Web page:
My partner, Susan, brought her art supplies, paints, brushes, pastels, paper, and books. Of course, she buys more books here—at markets, vide greniers, junk stores. These are more obvious objects for working magic—she transforms ideas into art. And they seem to be security for Susan as much as Greenie was for Izzy. Her running things—her shoes, her Walkman, her books on tape—are Susan’s other essential supplies for travel. Susan needs her every-other-day run like the rest of us need air. When she runs, she can leave her body even as she inhabits it fully. Susan’s sneakers and audio-to-go are sacred objects, things she must have to be herself wherever she goes.

I too have brought a few special things with me from home as well—a favorite photo of the children; a stone—black with a magic white circle—from the brook behind our house in Newfane; a few of my favorite brand of pen; my journal. I also packed the Christmas stockings Susan made for each of us over the years, and we unpacked them and have them hanging by the fireplace now. I thought they would remind us of home, that they would help us feel settled—still at home in our own lives even so far away from home.

What does it mean to attach significance to objects? For the pilgrims, these teeth and locks of hair and bits of bone and splinters of the true cross reinforced faith. They were tangible evidence of something that is actually unknowable, intangible, abstract. God exists, these objects said. Miracles happen if you believe.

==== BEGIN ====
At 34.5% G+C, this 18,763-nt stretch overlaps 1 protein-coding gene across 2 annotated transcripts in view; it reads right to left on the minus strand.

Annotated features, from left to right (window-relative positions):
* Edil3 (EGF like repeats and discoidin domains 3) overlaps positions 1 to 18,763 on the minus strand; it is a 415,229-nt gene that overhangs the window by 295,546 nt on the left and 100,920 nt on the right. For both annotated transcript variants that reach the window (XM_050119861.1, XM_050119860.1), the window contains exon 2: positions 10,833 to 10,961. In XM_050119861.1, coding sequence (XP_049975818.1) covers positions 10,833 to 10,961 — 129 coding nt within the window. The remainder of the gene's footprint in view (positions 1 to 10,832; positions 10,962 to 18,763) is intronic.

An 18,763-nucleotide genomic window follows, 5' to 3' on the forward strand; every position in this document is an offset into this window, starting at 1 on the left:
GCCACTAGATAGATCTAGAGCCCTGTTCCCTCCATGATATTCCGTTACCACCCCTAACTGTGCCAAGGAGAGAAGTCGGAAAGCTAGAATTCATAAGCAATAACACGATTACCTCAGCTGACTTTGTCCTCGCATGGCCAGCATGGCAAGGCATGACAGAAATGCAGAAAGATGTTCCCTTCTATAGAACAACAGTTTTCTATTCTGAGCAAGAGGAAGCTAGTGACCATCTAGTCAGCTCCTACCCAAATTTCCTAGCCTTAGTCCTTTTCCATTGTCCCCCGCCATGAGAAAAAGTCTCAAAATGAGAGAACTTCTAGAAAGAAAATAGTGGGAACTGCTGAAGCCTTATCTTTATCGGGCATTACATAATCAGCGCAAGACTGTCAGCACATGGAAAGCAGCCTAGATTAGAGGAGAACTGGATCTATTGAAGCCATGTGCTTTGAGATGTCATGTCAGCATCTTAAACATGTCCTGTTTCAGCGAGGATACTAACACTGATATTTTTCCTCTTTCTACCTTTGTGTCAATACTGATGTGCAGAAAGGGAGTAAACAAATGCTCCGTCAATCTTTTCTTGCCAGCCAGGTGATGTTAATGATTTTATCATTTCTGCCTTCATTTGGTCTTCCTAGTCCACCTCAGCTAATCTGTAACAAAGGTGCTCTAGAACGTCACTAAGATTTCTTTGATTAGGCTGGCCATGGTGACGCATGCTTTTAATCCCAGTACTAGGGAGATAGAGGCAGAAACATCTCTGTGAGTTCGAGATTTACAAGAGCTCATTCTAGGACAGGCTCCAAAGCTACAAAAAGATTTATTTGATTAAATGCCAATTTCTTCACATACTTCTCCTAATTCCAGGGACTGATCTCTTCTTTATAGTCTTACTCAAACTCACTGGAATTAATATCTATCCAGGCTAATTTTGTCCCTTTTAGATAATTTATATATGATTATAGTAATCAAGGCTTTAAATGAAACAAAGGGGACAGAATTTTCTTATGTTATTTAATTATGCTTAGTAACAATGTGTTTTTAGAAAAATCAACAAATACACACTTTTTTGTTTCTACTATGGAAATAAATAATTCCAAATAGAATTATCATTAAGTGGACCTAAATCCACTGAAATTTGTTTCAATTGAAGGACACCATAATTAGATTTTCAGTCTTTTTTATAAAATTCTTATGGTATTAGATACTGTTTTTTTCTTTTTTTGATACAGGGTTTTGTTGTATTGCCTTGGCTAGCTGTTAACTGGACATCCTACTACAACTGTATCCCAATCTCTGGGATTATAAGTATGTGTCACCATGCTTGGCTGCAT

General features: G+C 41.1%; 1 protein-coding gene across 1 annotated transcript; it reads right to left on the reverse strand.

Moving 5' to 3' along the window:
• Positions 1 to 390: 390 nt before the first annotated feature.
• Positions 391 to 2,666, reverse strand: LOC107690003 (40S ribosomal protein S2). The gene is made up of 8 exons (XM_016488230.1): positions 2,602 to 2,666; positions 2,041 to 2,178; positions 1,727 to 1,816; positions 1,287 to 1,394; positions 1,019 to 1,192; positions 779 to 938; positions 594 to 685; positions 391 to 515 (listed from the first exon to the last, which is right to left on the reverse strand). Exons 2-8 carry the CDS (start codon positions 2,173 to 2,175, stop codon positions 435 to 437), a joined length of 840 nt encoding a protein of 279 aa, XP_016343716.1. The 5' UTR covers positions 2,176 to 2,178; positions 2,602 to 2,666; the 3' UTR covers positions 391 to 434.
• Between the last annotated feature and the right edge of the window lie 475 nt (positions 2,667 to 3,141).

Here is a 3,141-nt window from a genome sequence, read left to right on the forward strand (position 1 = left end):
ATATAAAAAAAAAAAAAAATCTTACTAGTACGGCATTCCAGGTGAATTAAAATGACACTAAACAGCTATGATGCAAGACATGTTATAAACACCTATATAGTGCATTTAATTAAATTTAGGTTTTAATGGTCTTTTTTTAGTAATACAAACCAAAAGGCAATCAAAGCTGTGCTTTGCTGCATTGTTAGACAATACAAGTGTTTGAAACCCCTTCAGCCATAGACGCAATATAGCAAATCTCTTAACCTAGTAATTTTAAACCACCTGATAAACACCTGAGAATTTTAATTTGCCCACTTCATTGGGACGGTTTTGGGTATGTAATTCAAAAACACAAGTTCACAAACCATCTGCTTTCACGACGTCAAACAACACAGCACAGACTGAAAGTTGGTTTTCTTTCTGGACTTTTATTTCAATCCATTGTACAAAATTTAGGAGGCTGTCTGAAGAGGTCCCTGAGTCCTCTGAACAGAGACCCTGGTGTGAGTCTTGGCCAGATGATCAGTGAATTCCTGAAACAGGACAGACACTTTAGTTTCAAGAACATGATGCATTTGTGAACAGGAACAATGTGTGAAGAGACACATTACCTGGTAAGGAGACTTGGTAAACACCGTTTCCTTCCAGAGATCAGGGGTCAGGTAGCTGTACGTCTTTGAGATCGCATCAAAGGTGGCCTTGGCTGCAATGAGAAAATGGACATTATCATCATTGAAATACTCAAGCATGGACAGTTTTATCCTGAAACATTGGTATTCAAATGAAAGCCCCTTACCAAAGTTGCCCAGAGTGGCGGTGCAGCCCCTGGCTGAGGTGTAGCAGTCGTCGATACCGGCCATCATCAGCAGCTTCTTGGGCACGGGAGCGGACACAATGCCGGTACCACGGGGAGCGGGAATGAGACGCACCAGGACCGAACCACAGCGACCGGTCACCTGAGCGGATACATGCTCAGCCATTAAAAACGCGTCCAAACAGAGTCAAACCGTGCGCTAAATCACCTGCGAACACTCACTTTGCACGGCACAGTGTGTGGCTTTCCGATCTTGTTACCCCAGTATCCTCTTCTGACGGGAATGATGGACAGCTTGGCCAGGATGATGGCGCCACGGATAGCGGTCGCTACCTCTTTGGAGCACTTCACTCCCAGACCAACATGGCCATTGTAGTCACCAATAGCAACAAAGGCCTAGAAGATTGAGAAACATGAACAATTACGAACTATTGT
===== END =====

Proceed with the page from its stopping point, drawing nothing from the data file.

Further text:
Home, perhaps, is the abstract unknowable intangible thing for which each of us needs reassurance. Even here on the edge of our universe, out in rural southern France, magic exists, miracles happen. We touch our little talismans and they help us conjure up strength and faith for the rest of the journey. Maybe home is something to do with faith, with believing and knowing that wherever we go—from security blanket out of the nest, leaving the egg behind; from a blue-green planet to the mysteries of fatherhood, the dangers of the world worn on one’s skin; from a paintbrush wand to the comfort of one’s own body moving through space and time; from a little house beside a brook in green mountains to a thousand-year-old château atop a French hill, stockings hung by a chimney with care—we house home in the reliquary of our souls, our imaginations. We take the objects to remember, to believe, to work a little magic. But the things we take are not nearly so important as the box we build to keep them safe.

L’Ecole: Part Two

October 23, 2009